Friday, June 28, 2013

What I Know About Shame

Shame has been on my mind a lot lately.

(Don't run away. Don't hide. "Shame" is not a dirty word. It's the word that describes what most of us are feeling day-to-day and what virtually no one wants to talk about.)

According to Brene Brown, the twelve shame categories are:
-appearance and body image
-money and work
-motherhood/fatherhood
-family
-parenting
-mental and physical health
-addiction
-sex
-aging
-religion
-surviving trauma
-being stereotyped or labeled

These are the areas that make us feel flawed and unworthy. These are the vehicles that carry shame into our stories. The script is "not good enough" and we hear it every day.



As I've been reading and thinking about shame, I couldn't pinpoint one specific area that I personally felt a large amount of shame and I was feeling pretty good about it. That is, until I realized the one area I most often try to ignore: appearance and body image.

Oh, you again. 

I kept brushing it aside as if it didn't apply, but it does. I feel ashamed of my body in one way or another every single day. And according to the research, I am not alone. "The primary shame trigger for women," says Brown, "in terms of its power and universality, is how we look."

I won't get into the ten billion and one ways in which patriarchy, misogyny, media consumption, and a culture of perfection have created a profound sense of insecurity around women and our bodies. But I will say this: It is true shame. It hurts. And I don't know what to do with it.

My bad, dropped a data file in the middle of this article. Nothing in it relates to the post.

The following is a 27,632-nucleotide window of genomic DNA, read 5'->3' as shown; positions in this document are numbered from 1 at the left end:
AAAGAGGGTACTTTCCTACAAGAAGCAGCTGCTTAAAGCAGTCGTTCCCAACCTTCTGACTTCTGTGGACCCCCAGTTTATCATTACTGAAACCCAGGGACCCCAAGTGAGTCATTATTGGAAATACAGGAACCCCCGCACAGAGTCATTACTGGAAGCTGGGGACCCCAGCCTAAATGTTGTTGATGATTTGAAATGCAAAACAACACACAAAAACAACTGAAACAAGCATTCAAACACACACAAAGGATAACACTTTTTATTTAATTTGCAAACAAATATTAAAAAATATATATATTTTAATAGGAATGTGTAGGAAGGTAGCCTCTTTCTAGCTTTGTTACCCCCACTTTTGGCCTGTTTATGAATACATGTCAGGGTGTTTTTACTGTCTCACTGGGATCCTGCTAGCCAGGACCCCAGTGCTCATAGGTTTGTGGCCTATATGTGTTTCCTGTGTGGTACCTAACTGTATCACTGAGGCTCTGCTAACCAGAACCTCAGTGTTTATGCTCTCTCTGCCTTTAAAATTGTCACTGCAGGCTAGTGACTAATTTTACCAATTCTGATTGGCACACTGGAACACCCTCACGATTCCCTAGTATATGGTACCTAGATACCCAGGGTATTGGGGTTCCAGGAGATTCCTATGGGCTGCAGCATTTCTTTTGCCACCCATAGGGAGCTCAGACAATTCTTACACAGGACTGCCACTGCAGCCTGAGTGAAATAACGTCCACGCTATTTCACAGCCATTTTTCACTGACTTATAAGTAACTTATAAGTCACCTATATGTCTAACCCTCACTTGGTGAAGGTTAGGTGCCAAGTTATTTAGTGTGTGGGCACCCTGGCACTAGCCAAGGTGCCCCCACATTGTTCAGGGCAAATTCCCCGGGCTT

I haven't felt good in my body for several weeks. My counselor would say wise things, like, "Heather, this makes sense. You've been through some incredible changes in the last month. Give yourself a break. You've packed up your home, left a supportive community, put your stuff in storage, moved to another state, started another job, you don't get a lot of time with Jeremy, AND you spend all day in a swimsuit."

You see, it's rarely just about the swimsuit. Or the cellulite. Or the extra skin. Or the acne. It's about fear of disconnectedness and a feeling of unworthiness, and most often for me, needing to slow down and speak kindly to myself.

I'm tired of feeling unworthy.
I'm tired to picking myself apart.
I'm tired of comparing myself to other women.
I'm tired of assuming my husband is not attracted to me.
I'm tired of this shame.

So, I'm slowing down.
I'm taking deep breaths.
I'm talking to good friends.
I'm writing.
I'm speaking kindly to myself.



Dear Child,

It's been a bumpy few weeks. You've encountered lots of changes. It's okay that this has been hard. It's okay that you feel unsettled. Please don't take this out on your body. Please don't let shame move in. Take care of yourself. Take some time. Listen to Grace. 

Sincerely,
Truth

2 comments:

KendraKay at havemercyblog.com said...

Now that you say, "Don't take it out on your body," I realize I've been out of love with my body in much the same way I used to hate my inner child. I didn't like her because she was out of control and weak. My body seems the same. It's the enemy that doesn't let the weight go when I work out and eat better. I think I should write a letter to my body and practice sympathizing with it/appreciating it. It may sound weird, but the exercise helped me stop being disgusted by my inner child.

Heather said...

Writing is therapeutic for nearly all of us. Writing letters directs the focus away from our-no-good-bodies to the soul inside. I'm with ya!